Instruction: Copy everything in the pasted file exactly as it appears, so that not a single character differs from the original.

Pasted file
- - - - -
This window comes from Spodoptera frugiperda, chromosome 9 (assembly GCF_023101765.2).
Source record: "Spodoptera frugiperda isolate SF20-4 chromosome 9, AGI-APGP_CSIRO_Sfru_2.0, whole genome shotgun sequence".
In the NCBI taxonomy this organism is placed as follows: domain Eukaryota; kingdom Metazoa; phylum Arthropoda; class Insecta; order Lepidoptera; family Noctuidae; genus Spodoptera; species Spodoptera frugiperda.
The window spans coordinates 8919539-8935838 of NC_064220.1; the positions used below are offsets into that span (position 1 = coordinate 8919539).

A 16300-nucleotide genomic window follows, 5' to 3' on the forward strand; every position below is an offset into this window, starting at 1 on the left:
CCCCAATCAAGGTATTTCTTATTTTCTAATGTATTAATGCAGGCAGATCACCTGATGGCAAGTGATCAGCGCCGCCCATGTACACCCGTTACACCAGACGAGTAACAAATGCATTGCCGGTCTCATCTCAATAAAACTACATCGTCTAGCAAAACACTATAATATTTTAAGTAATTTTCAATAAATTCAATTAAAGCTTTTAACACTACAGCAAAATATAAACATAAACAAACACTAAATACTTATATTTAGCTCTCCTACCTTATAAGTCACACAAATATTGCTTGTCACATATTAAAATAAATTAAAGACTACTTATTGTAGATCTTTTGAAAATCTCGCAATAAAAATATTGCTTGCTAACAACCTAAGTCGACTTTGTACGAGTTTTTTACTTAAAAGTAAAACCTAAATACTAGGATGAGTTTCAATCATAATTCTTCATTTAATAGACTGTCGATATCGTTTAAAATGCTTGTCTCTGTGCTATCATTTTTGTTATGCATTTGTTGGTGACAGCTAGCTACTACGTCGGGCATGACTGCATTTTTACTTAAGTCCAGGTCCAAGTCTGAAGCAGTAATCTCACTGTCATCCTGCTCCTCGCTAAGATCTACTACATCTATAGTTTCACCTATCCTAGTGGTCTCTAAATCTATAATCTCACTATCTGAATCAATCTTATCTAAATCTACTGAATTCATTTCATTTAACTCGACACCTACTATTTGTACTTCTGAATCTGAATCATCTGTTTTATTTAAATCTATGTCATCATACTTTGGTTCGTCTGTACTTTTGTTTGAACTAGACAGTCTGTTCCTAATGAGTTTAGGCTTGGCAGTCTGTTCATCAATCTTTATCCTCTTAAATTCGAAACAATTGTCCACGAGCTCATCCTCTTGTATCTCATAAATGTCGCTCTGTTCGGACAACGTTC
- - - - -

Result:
This window comes from Spodoptera frugiperda, chromosome 9 (assembly GCF_023101765.2).
Source record: "Spodoptera frugiperda isolate SF20-4 chromosome 9, AGI-APGP_CSIRO_Sfru_2.0, whole genome shotgun sequence".
In the NCBI taxonomy this organism is placed as follows: domain Eukaryota; kingdom Metazoa; phylum Arthropoda; class Insecta; order Lepidoptera; family Noctuidae; genus Spodoptera; species Spodoptera frugiperda.
The window spans coordinates 8919539-8935838 of NC_064220.1; the positions used below are offsets into that span (position 1 = coordinate 8919539).

A 16300-nucleotide genomic window follows, 5' to 3' on the forward strand; every position below is an offset into this window, starting at 1 on the left:
CCCCAATCAAGGTATTTCTTATTTTCTAATGTATTAATGCAGGCAGATCACCTGATGGCAAGTGATCAGCGCCGCCCATGTACACCCGTTACACCAGACGAGTAACAAATGCATTGCCGGTCTCATCTCAATAAAACTACATCGTCTAGCAAAACACTATAATATTTTAAGTAATTTTCAATAAATTCAATTAAAGCTTTTAACACTACAGCAAAATATAAACATAAACAAACACTAAATACTTATATTTAGCTCTCCTACCTTATAAGTCACACAAATATTGCTTGTCACATATTAAAATAAATTAAAGACTACTTATTGTAGATCTTTTGAAAATCTCGCAATAAAAATATTGCTTGCTAACAACCTAAGTCGACTTTGTACGAGTTTTTTACTTAAAAGTAAAACCTAAATACTAGGATGAGTTTCAATCATAATTCTTCATTTAATAGACTGTCGATATCGTTTAAAATGCTTGTCTCTGTGCTATCATTTTTGTTATGCATTTGTTGGTGACAGCTAGCTACTACGTCGGGCATGACTGCATTTTTACTTAAGTCCAGGTCCAAGTCTGAAGCAGTAATCTCACTGTCATCCTGCTCCTCGCTAAGATCTACTACATCTATAGTTTCACCTATCCTAGTGGTCTCTAAATCTATAATCTCACTATCTGAATCAATCTTATCTAAATCTACTGAATTCATTTCATTTAACTCGACACCTACTATTTGTACTTCTGAATCTGAATCATCTGTTTTATTTAAATCTATGTCATCATACTTTGGTTCGTCTGTACTTTTGTTTGAACTAGACAGTCTGTTCCTAATGAGTTTAGGCTTGGCAGTCTGTTCATCAATCTTTATCCTCTTAAATTCGAAACAATTGTCCACGAGCTCATCCTCTTGTATCTCATAAATGTCGCTCTGTTCGGACAACGTTC